SERIES: The Most Confusing Economics Concepts Explained: Inflation vs. Deflation

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Inflation and deflation are common economic terms that can be a bit confusing. They aren’t always addressed in school, but they affect our lives in so many ways. While the causes and consequences of inflation and deflation can be complicated, their definitions are surprisingly simple. Here is what you should know about these two terms and their role in a greater economy.

What is inflation?

In the simplest terms, inflation occurs when the price of goods and services goes up over time. It can happen slowly, over decades, or with sudden and devastating effects. Not every economist agrees on the reasons for slow, gradual inflation. It’s often tied to factors like market demand or the availability of certain goods and services.

Inflation in action

A current example is the inflated price of backyard swimming pools, pool filters, and pool maintenance supplies. With COVID-19 precautions closing many local swimming pools, more people than ever decided to put up backyard pools this summer. This increase in demand forced the price of pools and supplies up; another factor was the scarcity of some pool supplies since they have traditionally been manufactured in countries that slowed or shut down production due to COVID. The combination of increased demand with a short supply led to a deep inflation in the cost of these goods.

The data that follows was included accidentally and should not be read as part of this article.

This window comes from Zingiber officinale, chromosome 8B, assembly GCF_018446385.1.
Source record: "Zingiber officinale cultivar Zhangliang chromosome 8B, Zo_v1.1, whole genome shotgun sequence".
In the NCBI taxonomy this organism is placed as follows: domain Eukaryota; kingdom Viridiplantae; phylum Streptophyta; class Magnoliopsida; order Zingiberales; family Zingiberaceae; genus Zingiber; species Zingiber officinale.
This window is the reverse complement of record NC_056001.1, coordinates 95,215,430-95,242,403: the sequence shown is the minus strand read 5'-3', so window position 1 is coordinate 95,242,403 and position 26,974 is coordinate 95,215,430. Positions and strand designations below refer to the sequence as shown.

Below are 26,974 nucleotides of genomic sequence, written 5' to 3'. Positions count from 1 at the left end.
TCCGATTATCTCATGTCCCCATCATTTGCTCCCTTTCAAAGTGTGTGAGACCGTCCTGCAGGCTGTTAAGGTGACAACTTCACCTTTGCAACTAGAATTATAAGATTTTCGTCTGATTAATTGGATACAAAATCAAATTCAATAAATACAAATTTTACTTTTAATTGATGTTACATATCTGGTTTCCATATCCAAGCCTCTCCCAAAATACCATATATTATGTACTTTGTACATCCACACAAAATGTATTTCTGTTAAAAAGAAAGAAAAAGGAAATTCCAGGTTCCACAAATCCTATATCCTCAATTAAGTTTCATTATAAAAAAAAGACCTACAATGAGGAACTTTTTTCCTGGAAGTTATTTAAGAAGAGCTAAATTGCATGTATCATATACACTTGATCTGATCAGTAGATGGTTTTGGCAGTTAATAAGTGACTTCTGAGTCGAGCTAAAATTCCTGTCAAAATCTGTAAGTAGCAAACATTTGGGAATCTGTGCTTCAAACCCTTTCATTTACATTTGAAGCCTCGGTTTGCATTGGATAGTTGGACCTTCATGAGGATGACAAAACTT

Hyperinflation

There’s more to the story, however. When both the cost of goods goes up, and the value of the local fiat goes down, it’s often referred to as “hyper-inflation,” especially when both happen in a short time frame. Unlike standard inflation, which experts aren’t always able to attribute directly to a source, economists tend to agree on the cause of hyperinflation.

The most common cause is a sudden and excessive growth of a country’s money supply. How does this ...

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